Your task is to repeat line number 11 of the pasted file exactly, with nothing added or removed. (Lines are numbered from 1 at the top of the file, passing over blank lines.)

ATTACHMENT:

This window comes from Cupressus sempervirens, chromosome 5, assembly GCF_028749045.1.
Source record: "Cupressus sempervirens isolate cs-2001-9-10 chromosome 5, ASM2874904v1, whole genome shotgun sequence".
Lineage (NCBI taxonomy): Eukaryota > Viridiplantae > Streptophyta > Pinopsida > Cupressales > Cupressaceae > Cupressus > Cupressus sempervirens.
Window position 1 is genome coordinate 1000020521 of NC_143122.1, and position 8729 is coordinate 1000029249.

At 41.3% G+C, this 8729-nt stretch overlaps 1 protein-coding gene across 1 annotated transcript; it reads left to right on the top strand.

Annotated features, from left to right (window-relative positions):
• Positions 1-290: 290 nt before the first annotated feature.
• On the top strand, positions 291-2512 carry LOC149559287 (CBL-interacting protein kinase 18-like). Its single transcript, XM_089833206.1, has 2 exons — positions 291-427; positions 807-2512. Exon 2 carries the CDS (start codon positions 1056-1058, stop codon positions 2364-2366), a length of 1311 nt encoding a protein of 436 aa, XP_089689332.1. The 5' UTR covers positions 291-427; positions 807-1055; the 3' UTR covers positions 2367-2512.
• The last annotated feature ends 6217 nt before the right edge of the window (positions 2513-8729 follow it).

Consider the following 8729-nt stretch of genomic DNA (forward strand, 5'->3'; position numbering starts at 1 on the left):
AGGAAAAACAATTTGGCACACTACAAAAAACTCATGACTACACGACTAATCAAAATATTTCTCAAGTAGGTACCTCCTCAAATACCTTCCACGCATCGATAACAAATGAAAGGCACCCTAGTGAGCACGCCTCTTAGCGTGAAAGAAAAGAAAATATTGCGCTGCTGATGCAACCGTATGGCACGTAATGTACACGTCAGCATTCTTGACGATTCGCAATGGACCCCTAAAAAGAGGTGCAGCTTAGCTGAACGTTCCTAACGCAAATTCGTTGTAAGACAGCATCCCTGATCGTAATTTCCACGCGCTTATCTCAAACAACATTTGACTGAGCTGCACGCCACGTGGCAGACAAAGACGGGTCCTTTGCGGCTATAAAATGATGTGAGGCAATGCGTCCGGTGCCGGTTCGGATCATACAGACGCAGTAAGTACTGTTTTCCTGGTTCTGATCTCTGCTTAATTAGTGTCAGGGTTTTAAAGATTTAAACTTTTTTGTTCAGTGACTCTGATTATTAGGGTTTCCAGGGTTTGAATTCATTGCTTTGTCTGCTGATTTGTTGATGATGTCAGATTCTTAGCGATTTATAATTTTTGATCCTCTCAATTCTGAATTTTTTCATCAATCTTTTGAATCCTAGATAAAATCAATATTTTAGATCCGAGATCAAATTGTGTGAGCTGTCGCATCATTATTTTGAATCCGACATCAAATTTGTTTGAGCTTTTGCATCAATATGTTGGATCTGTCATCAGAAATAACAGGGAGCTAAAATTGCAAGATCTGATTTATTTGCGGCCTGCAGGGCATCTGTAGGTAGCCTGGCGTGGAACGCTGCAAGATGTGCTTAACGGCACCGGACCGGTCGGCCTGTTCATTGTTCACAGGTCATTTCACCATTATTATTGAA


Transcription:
AGGAAAAACAATTTGGCACACTACAAAAAACTCATGACTACACGACTAATCAAAATATTTCTCAAGTAGGTACCTCCTCAAATACCTTCCACGCATCGATAACAAATGAAAGGCACCCTAGTGAGCACGCCTCTTAGCGTGAAAGAAAAGAAAATATTGCGCTGCTGATGCAACCGTATGGCACGTAATGTACACGTCAGCATTCTTGACGATTCGCAATGGACCCCTAAAAAGAGGTGCAGCTTAGCTGAACGTTCCTAACGCAAATTCGTTGTAAGACAGCATCCCTGATCGTAATTTCCACGCGCTTATCTCAAACAACATTTGACTGAGCTGCACGCCACGTGGCAGACAAAGACGGGTCCTTTGCGGCTATAAAATGATGTGAGGCAATGCGTCCGGTGCCGGTTCGGATCATACAGACGCAGTAAGTACTGTTTTCCTGGTTCTGATCTCTGCTTAATTAGTGTCAGGGTTTTAAAGATTTAAACTTTTTTGTTCAGTGACTCTGATTATTAGGGTTTCCAGGGTTTGAATTCATTGCTTTGTCTGCTGATTTGTTGATGATGTCAGATTCTTAGCGATTTATAATTTTTGATCCTCTCAATTCTGAATTTTTTCATCAATCTTTTGAATCCTAGATAAAATCAATATTTTAGATCCGAGATCAAATTGTGTGAGCTGTCGCATCATTATTTTGAATCCGACATCAAATTTGTTTGAGCTTTTGCATCAATATGTTGGATCTGTCATCAGAAATAACAGGGAGCTAAAATTGCAAGATCTGATTTATTTGCGGCCTGCAGGGCATCTGTAGGTAGCCTGGCGTGGAACGCTGCAAGATGTGCTTAACGGCACCGGACCGGTCGGCCTGTTCATTGTTCACAGGTCATTTCACCATTATTATTGAA